Aharon Appelfeld has passed away

January 5, 2018 by  
Filed under Pipeline

The New York Times reported that the wonderful Israeli novelist Aharon Appelfeld passed away on January 4. I had the great pleasure to interview Appelfeld about the novel Blooms of Darkness for Writerscast in 2010. You can listen to that conversation here.

Appelfeld was the author of many books in Hebrew and at least 16 of his novels were translated into English from 1981 to 2011, the Times noted. Appelfeld’s works include Badenheim 1939 (an extraordinary and beautiful work), The Age of Wonders, To the Land of the Cattails, The Immortal Bartfuss, For Every Sin, and The Skin and the Gown. Schocken will publish The Man Who Never Stopped Sleeping January 31, and To the Edge of Sorrow in January 2019.

Appelfeld was described by Philip Roth as a “displaced writer of displaced fiction who has made of displacement and disorientation a subject uniquely his own.” Critic Eva Hoffman wrote, “In his call to break the concealed silence, he has courageously begun to illuminate regions of the soul usually darkened by secrecy and sorrow.”

He was a warm and generous man whose life and work touched readers around the world. Tablet magazine published the last interview with him recently.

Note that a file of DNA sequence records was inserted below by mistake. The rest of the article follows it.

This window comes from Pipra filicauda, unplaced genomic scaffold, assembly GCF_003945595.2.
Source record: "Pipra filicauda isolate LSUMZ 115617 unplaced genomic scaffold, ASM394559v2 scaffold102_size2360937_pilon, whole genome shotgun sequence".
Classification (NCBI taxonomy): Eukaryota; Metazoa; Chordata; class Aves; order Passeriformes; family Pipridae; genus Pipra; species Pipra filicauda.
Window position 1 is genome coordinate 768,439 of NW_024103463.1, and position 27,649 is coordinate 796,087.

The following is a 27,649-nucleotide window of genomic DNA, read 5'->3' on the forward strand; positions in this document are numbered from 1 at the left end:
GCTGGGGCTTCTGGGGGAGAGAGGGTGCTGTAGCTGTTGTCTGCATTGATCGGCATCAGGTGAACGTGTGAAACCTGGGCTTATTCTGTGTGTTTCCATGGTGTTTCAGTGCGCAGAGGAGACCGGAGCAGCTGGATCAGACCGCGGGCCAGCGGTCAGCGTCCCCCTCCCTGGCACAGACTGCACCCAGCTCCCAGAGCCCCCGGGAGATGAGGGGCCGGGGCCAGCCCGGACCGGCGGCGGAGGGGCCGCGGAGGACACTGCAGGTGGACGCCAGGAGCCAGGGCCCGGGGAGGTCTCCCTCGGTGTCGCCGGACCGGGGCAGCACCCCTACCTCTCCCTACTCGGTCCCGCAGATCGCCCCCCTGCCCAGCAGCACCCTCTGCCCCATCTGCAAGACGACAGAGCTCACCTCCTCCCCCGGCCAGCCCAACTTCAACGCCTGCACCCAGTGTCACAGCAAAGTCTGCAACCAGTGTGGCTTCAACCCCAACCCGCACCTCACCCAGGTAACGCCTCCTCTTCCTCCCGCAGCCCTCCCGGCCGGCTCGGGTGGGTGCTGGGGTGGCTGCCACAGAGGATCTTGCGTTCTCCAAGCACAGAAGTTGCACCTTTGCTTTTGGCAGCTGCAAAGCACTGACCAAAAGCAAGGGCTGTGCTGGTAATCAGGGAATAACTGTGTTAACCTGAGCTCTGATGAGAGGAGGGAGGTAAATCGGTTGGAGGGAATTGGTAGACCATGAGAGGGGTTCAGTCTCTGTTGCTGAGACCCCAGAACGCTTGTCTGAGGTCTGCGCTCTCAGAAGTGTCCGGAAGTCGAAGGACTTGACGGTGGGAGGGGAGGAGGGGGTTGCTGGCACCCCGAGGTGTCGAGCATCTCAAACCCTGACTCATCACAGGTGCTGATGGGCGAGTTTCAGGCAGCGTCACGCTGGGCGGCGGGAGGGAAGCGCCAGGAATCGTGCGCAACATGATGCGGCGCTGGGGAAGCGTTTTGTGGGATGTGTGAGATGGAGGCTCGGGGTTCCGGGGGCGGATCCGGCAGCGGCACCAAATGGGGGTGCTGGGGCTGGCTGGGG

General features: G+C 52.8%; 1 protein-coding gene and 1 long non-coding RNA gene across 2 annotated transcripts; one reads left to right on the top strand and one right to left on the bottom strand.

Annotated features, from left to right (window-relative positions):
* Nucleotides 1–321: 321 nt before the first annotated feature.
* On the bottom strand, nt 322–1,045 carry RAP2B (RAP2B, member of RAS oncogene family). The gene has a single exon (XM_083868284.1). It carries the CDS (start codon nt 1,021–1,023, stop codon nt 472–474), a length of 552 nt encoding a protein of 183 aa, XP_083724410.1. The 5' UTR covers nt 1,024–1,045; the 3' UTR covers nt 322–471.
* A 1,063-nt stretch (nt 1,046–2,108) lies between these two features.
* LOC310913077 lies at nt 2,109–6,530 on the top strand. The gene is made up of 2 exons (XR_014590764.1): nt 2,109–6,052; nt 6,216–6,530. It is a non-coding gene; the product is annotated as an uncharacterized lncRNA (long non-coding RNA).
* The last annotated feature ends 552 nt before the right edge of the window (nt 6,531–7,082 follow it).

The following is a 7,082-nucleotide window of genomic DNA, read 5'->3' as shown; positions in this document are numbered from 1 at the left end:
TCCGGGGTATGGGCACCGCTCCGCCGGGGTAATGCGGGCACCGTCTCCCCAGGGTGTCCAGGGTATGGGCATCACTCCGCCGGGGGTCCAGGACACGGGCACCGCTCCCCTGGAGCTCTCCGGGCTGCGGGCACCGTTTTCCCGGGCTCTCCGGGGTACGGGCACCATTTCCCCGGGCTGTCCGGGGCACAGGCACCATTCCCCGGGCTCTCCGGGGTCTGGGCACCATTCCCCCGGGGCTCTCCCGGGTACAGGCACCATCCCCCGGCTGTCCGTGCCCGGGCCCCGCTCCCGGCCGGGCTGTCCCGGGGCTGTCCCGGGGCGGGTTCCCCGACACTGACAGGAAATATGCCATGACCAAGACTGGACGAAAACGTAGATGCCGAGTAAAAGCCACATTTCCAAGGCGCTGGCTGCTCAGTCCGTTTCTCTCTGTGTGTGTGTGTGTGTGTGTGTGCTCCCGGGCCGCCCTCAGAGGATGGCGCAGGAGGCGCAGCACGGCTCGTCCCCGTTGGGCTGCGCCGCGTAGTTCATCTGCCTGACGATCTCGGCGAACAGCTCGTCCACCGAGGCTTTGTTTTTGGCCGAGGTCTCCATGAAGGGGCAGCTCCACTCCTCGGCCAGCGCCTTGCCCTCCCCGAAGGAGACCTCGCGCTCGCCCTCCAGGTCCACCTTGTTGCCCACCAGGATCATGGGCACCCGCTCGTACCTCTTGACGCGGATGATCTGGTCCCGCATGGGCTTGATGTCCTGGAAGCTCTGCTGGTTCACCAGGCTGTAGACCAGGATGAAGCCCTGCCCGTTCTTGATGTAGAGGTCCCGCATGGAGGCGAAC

Aharon Appelfeld: Blooms of Darkness

May 15, 2010 by  
Filed under Fiction, WritersCast

978-0805242805 – Shocken Books – Hardcover – $25.95

Aharon Appelfeld’s Blooms of Darkness is a powerful, majestic and triumphant coming of age novel.  It’s told entirely in the first person, in sentences that are short, sharp, clear and beautifully composed.   And since we know that it was written originally in Hebrew, the translator, Jeffrey M. Green, deserves special mention for the excellent English version we have here.

The book takes place in an unnamed city in Ukraine from 1943 to the end of the war, not even three years.  The narrator and central character is Hugo, 11 years old at the outset of the novel, taken by his mother to stay with her closest friend Mariana, who turns out to be a prostitute living in a brothel.  Much of the novel, therefore, takes place in the closet and room they share, under constant threat of exposure and death.  The sense of living in a highly charged atmosphere, in such an internal space, is almost palpably claustrophobic, and inhabits every element of the story.  The relationship between Hugo and Mariana is the core of the novel; they each suffer, they depend entirely upon each other.  Their relationship grows and deepens through the course of the novel and its experience becomes a powerful transformative force for Hugo, who, like the author, survives the war as a completely different person than he was when his story begins.

Aharon Appelfeld has lived in Jerusalem for more than sixty years.  He speaks many languages, but now writes only in Hebrew, which he learned only as an adult.  We talked in depth about the events and characters in this beautiful novel, the nature of fiction as opposed to memoir, and about the author’s life as a Holocaust survivor and Jewish writer and teacher.  Blooms of Darkness is a novel that has stayed with me since I read it; its story is one of hope and survival, as is the life of its author.  This novel was transformative for me, as was my discussion with its brilliant author.